Mechanism of Method Rejection
When does an employed method become rejected?
In addition to describing how a method becomes employed, a theory of scientific change must also address the circumstances under which a community would alter their employed method. This question seeks to describe what happens to other elements in the mosaic when a community undergoes such a change.
In the scientonomic context, this question was first formulated by Hakob Barseghyan in 2016. The question is currently accepted as a legitimate topic for discussion by Scientonomy community. Method Rejection theorem (Barseghyan-2015) is currently accepted by Scientonomy community as the best available answer to the question. It is formulated as: "A method ceases to be employed only when other methods that are incompatible with the method become employed."
|Community||Accepted From||Acceptance Indicators||Still Accepted||Accepted Until||Rejection Indicators|
|Scientonomy||1 January 2016||The is when the community accepted its first answer to the question, Method Rejection theorem (Barseghyan-2015), which indicates that the question is itself legitimate.||Yes|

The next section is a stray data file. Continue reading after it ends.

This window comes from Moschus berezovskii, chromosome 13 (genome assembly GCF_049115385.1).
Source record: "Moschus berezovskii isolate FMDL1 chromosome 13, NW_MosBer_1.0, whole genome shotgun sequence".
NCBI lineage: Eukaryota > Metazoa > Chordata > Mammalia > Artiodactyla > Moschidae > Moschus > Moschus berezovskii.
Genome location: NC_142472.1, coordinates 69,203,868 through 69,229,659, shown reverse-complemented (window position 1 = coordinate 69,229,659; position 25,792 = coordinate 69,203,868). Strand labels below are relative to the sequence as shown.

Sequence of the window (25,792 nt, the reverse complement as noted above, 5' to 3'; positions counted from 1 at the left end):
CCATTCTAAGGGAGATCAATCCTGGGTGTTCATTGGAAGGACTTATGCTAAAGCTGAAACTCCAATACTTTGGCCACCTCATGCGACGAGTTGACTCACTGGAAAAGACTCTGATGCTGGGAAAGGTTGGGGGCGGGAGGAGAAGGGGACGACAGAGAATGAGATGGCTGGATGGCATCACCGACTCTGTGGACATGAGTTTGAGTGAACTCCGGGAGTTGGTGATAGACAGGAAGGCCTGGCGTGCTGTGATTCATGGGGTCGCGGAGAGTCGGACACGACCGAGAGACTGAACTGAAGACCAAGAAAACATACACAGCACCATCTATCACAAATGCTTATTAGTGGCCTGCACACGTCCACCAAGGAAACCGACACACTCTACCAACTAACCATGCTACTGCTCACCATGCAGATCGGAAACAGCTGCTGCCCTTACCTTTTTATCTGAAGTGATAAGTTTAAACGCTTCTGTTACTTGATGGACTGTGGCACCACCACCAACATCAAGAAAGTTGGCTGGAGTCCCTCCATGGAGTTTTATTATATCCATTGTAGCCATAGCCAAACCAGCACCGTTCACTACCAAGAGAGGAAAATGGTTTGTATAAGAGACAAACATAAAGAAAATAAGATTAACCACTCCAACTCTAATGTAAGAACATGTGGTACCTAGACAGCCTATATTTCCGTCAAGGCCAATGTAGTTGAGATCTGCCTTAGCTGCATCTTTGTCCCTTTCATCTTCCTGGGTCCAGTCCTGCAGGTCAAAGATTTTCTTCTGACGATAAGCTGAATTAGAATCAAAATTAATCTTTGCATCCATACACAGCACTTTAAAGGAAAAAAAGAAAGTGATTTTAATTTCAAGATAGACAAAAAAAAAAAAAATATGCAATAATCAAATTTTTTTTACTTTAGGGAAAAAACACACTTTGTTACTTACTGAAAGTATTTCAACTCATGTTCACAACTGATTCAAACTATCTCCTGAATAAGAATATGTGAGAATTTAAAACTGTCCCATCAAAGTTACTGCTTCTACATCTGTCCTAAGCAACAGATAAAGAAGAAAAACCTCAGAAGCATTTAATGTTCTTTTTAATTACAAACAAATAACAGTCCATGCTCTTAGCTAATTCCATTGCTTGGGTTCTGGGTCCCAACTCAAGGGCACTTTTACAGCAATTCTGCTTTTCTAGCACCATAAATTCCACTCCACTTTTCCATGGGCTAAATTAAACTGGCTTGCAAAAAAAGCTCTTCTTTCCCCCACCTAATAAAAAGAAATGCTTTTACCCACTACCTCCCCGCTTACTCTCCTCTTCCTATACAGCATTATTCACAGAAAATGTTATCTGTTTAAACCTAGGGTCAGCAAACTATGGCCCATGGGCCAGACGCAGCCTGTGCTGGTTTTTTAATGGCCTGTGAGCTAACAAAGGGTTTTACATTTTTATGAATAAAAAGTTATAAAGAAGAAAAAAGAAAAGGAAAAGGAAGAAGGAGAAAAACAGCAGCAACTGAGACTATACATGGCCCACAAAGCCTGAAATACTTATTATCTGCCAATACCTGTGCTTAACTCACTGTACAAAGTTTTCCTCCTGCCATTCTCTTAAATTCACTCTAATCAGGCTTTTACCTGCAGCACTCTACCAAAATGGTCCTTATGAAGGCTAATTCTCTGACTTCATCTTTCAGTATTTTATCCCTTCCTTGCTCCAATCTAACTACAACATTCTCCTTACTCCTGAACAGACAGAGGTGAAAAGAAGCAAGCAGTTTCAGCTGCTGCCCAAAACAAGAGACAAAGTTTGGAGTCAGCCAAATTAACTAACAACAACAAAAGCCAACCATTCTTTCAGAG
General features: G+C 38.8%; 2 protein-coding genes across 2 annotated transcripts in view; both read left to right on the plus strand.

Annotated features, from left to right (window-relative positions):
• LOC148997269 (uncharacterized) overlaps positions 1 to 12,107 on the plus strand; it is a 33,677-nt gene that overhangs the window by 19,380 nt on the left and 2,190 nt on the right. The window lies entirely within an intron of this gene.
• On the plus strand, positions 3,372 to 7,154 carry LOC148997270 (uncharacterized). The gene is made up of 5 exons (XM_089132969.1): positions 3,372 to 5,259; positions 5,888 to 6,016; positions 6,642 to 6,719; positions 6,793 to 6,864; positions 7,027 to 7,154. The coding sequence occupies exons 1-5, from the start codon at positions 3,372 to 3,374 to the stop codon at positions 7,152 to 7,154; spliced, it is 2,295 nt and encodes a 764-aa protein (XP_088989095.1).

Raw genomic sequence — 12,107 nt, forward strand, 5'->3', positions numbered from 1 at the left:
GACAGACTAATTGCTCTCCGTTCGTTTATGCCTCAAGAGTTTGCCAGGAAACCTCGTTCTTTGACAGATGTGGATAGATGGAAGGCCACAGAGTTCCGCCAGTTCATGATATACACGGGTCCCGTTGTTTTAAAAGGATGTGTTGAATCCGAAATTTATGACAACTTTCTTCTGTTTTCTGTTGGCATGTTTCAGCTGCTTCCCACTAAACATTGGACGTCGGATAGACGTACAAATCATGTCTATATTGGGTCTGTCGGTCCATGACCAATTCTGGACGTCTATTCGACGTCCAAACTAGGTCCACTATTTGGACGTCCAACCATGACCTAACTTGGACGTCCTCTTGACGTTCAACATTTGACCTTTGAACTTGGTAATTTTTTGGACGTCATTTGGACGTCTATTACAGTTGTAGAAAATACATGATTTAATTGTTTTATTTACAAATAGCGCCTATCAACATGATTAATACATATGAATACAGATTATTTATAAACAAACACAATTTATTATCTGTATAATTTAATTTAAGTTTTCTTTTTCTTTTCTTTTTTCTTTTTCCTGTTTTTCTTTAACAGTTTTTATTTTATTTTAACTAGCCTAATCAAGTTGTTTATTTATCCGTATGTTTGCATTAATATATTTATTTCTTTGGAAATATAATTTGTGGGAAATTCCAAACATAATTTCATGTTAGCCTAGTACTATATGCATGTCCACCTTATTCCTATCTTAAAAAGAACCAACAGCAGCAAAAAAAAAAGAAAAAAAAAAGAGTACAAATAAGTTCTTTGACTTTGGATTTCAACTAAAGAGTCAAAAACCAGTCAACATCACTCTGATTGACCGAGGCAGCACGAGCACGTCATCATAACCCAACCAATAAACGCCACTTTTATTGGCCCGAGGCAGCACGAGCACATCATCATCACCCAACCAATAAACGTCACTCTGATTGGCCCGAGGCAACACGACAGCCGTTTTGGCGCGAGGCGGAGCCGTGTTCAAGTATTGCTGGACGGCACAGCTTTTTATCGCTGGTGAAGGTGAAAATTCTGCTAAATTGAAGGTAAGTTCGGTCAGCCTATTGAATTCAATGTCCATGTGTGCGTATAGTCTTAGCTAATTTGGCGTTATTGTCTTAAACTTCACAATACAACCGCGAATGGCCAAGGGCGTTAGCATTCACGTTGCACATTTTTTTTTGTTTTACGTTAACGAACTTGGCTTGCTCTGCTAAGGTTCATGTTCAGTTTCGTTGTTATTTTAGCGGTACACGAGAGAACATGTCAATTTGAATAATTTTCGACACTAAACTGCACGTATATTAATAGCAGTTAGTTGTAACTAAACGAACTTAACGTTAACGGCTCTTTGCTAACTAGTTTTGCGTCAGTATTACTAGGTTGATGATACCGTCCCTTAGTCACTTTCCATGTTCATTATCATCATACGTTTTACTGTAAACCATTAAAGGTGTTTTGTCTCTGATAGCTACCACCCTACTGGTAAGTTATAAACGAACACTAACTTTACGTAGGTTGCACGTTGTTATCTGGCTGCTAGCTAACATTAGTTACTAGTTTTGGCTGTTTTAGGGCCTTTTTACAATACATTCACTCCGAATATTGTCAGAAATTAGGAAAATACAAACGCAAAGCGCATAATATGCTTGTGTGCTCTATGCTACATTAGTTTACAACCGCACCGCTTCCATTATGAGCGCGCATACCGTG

|Method Rejection theorem (Barseghyan-2015)||A method ceases to be employed only when other methods that are incompatible with the method become employed.||2015|
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|Community||Theory||Accepted From||Accepted Until|
|Scientonomy||Method Rejection theorem (Barseghyan-2015)||1 January 2016|
In Scientonomy, the accepted answer to the question is Method Rejection theorem (Barseghyan-2015).
Method Rejection theorem (Barseghyan-2015) states: "A method ceases to be employed only when other methods that are incompatible with the method become employed."
According to the method rejection theorem, a method ceases to be employed only when other methods that are incompatible with it become employed. By the first law for methods, an employed method will remain employed until it is replaced by other methods. By the compatibility corollary, the elements of the scientific mosaic are compatible with each other at any moment of time. Thus, a method can only become rejected when it is replaced by an incompatible method or methods.1 2
This question is a subquestion of Mechanism of Scientific Change.
It has the following sub-topic(s):
This topic is also related to the following topic(s):
- Barseghyan, Hakob. (2015) The Laws of Scientific Change. Springer.
- Fraser, Patrick and Sarwar, Ameer. (2018) A Compatibility Law and the Classification of Theory Change. Scientonomy 2, 67-82. Retrieved from https://scientojournal.com/index.php/scientonomy/article/view/31278.